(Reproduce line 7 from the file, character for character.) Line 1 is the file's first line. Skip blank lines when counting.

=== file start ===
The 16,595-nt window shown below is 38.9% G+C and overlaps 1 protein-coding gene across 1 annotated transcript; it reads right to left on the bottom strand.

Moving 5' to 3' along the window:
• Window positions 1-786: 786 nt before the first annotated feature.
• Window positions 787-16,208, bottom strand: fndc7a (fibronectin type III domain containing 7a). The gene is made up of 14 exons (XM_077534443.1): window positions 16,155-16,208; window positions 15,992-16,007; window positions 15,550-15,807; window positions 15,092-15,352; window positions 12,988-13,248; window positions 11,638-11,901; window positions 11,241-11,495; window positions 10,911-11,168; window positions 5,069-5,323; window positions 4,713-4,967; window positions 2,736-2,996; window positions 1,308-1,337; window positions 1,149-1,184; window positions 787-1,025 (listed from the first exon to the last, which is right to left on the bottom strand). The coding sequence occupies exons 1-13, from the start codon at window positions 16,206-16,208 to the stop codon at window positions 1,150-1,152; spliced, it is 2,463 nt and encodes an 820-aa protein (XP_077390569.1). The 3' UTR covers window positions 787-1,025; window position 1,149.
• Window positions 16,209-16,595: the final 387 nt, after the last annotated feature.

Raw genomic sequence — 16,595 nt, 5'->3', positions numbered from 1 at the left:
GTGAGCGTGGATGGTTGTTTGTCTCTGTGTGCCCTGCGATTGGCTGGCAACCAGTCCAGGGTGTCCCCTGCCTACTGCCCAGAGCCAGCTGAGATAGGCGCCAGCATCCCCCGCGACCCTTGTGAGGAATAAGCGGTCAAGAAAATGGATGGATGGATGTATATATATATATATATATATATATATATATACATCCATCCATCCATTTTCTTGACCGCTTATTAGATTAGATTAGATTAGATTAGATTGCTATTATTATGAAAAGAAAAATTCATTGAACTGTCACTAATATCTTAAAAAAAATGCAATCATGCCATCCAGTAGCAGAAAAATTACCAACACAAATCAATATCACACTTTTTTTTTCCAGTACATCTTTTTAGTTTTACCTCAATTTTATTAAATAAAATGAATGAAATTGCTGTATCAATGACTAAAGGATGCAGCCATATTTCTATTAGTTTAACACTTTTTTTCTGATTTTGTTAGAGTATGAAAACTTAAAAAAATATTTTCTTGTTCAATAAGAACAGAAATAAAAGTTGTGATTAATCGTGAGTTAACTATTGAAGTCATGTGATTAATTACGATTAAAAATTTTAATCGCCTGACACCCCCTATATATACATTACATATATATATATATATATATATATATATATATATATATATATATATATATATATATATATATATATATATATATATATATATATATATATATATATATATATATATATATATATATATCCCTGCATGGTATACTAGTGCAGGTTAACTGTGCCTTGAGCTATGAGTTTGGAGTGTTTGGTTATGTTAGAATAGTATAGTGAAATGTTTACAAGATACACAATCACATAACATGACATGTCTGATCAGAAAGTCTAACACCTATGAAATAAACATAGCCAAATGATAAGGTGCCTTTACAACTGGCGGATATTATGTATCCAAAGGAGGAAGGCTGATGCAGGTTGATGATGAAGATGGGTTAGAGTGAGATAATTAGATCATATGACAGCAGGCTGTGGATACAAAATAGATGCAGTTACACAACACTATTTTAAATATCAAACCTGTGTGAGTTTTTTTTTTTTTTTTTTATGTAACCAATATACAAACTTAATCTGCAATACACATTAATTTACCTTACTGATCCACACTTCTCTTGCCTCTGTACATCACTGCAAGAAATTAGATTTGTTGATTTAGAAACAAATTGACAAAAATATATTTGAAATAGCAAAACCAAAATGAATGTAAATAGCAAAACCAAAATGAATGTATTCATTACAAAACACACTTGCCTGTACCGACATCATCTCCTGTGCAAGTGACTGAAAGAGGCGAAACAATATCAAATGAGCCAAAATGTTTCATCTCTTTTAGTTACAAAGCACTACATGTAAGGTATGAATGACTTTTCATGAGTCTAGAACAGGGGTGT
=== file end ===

GTGAGCGTGGATGGTTGTTTGTCTCTGTGTGCCCTGCGATTGGCTGGCAACCAGTCCAGGGTGTCCCCTGCCTACTGCCCAGAGCCAGCTGAGATAGGCGCCAGCATCCCCCGCGACCCTTGTGAGGAATAAGCGGTCAAGAAAATGGATGGATGGATGTATATATATATATATATATATATATATATATACATCCATCCATCCATTTTCTTGACCGCTTATTAGATTAGATTAGATTAGATTAGATTGCTATTATTATGAAAAGAAAAATTCATTGAACTGTCACTAATATCTTAAAAAAAATGCAATCATGCCATCCAGTAGCAGAAAAATTACCAACACAAATCAATATCACACTTTTTTTTTCCAGTACATCTTTTTAGTTTTACCTCAATTTTATTAAATAAAATGAATGAAATTGCTGTATCAATGACTAAAGGATGCAGCCATATTTCTATTAGTTTAACACTTTTTTTCTGATTTTGTTAGAGTATGAAAACTTAAAAAAATATTTTCTTGTTCAATAAGAACAGAAATAAAAGTTGTGATTAATCGTGAGTTAACTATTGAAGTCATGTGATTAATTACGATTAAAAATTTTAATCGCCTGACACCCCCTATATATACATTACATATATATATATATATATATATATATATATATATATATATATATATATATATATATATATATATATATATATATATATATATATATATATATATATATATATATATATATATATATATCCCTGCATGGTATACTAGTGCAGGTTAACTGTGCCTTGAGCTATGAGTTTGGAGTGTTTGGTTATGTTAGAATAGTATAGTGAAATGTTTACAAGATACACAATCACATAACATGACATGTCTGATCAGAAAGTCTAACACCTATGAAATAAACATAGCCAAATGATAAGGTGCCTTTACAACTGGCGGATATTATGTATCCAAAGGAGGAAGGCTGATGCAGGTTGATGATGAAGATGGGTTAGAGTGAGATAATTAGATCATATGACAGCAGGCTGTGGATACAAAATAGATGCAGTTACACAACACTATTTTAAATATCAAACCTGTGTGAGTTTTTTTTTTTTTTTTTTATGTAACCAATATACAAACTTAATCTGCAATACACATTAATTTACCTTACTGATCCACACTTCTCTTGCCTCTGTACATCACTGCAAGAAATTAGATTTGTTGATTTAGAAACAAATTGACAAAAATATATTTGAAATAGCAAAACCAAAATGAATGTAAATAGCAAAACCAAAATGAATGTATTCATTACAAAACACACTTGCCTGTACCGACATCATCTCCTGTGCAAGTGACTGAAAGAGGCGAAACAATATCAAATGAGCCAAAATGTTTCATCTCTTTTAGTTACAAAGCACTACATGTAAGGTATGAATGACTTTTCATGAGTCTAGAACAGGGGTGT